Your idea makes a lot of sense. I know E. denticulatum has this halogen compounds from the studies of Dr. Marianne Pedersen and team. These compounds have antimicrobial properties to protect the seaweed from microbial attack and by putting this species together with K. alvarezii can perhaps afford the latter some protection. Perhaps you can start in a microcosm and then try it too in the field?


Thanks for your question.



Hi Danilo. Thank you for your presentation. Just to let to know, I observed the same (but opposite) thing in Brazil. Ice-ice disease occurance in low temperatures as well, and of course, as you mentioned before, with low salinity. The most interesting thing is that sometimes the ice-ice starts up to one month after the stress condition. Have you observed something like that too or you observed ice-ice after a few days?

Hi Leila,

I used K. alvarezii in my experiment in Tosa Bay (Kochi, Japan) some years ago. There this tropical seaweed cannot tolerate temperatures below its normal range of 23-30oC like here in the Philippines. Temperature could fall below this range in autumn in the subtemperate latitude and the seaweed could manifest the ice-ice condition soon enough (a week or so), not a month long as you have sometimes observed in Brazil. Would it be that the decline in temperature in (Sao Paolo?) Brazil not that abrupt like those in Kochi? I think that suboptimal level of certain factors like temp, salinity, and light intensity may not immediately lead to ice-ice condition, but drastic change could immediately manifest the disease.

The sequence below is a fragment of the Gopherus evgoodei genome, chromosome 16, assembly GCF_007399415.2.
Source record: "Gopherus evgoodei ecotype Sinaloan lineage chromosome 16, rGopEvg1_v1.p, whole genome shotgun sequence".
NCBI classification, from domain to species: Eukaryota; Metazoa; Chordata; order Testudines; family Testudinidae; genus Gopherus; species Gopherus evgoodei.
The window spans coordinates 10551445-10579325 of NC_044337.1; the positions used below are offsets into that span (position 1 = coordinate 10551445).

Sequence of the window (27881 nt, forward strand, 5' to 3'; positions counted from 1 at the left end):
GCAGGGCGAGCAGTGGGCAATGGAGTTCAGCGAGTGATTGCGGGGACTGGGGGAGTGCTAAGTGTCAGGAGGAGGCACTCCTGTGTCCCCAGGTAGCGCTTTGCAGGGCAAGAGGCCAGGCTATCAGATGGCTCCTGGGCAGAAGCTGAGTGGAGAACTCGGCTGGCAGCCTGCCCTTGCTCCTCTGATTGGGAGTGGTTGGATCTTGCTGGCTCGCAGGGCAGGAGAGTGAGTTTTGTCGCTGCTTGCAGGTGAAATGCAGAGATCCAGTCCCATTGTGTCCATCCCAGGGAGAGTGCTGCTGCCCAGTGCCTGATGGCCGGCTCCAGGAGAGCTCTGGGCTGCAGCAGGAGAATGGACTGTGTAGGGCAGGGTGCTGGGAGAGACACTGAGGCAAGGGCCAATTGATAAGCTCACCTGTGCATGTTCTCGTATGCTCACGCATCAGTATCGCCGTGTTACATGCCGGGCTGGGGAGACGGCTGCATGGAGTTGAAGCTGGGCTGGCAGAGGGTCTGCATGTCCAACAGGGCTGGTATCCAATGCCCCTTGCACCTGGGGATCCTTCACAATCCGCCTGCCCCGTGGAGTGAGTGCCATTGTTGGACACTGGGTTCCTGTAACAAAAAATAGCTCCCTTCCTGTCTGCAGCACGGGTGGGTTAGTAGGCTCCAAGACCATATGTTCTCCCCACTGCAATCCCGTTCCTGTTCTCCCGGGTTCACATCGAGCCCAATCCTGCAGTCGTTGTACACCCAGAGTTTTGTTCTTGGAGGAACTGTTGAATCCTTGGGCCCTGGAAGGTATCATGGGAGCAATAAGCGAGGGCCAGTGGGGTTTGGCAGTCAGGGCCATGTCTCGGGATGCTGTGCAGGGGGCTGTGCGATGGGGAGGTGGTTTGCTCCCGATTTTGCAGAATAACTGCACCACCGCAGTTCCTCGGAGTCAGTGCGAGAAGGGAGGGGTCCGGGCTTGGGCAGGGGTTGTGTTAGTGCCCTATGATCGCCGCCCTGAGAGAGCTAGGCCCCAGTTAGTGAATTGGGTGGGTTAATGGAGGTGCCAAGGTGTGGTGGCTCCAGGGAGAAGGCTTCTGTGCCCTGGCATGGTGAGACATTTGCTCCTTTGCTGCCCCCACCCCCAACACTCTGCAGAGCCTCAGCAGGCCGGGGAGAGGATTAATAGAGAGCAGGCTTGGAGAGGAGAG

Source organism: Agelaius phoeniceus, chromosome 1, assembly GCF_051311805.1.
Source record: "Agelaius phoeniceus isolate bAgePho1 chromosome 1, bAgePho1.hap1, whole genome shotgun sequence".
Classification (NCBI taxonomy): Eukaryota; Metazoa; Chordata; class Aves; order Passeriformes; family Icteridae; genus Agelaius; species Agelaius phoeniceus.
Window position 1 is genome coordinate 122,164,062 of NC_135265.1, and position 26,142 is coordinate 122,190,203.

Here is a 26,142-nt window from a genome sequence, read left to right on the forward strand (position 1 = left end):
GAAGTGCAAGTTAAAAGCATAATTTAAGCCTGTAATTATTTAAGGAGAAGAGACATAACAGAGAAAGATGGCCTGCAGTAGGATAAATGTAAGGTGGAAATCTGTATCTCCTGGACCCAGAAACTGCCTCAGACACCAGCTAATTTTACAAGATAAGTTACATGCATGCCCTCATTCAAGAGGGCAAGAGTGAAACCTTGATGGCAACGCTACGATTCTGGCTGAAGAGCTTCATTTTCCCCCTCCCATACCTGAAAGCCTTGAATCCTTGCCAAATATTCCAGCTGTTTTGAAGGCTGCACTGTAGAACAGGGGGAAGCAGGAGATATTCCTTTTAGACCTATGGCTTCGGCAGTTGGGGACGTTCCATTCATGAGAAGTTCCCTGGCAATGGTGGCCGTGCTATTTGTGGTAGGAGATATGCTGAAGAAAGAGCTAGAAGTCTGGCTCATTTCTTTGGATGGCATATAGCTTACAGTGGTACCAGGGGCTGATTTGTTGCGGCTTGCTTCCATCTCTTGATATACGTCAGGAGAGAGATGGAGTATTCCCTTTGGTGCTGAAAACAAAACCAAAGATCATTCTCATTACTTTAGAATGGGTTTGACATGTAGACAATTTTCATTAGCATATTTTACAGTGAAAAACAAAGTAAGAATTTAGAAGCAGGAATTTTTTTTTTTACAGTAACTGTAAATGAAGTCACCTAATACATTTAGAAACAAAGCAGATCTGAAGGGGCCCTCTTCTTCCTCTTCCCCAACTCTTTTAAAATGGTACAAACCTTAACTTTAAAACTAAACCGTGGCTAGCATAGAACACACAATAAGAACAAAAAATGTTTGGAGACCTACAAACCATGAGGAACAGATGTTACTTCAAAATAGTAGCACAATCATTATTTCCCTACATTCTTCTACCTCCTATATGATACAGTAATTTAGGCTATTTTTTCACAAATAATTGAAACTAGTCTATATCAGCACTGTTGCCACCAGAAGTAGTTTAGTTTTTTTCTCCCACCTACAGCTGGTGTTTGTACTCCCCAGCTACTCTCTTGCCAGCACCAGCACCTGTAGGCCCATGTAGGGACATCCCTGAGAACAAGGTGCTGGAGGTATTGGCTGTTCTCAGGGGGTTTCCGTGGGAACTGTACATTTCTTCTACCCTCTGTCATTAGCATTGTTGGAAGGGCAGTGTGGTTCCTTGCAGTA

Best regards,

Hallo Danny,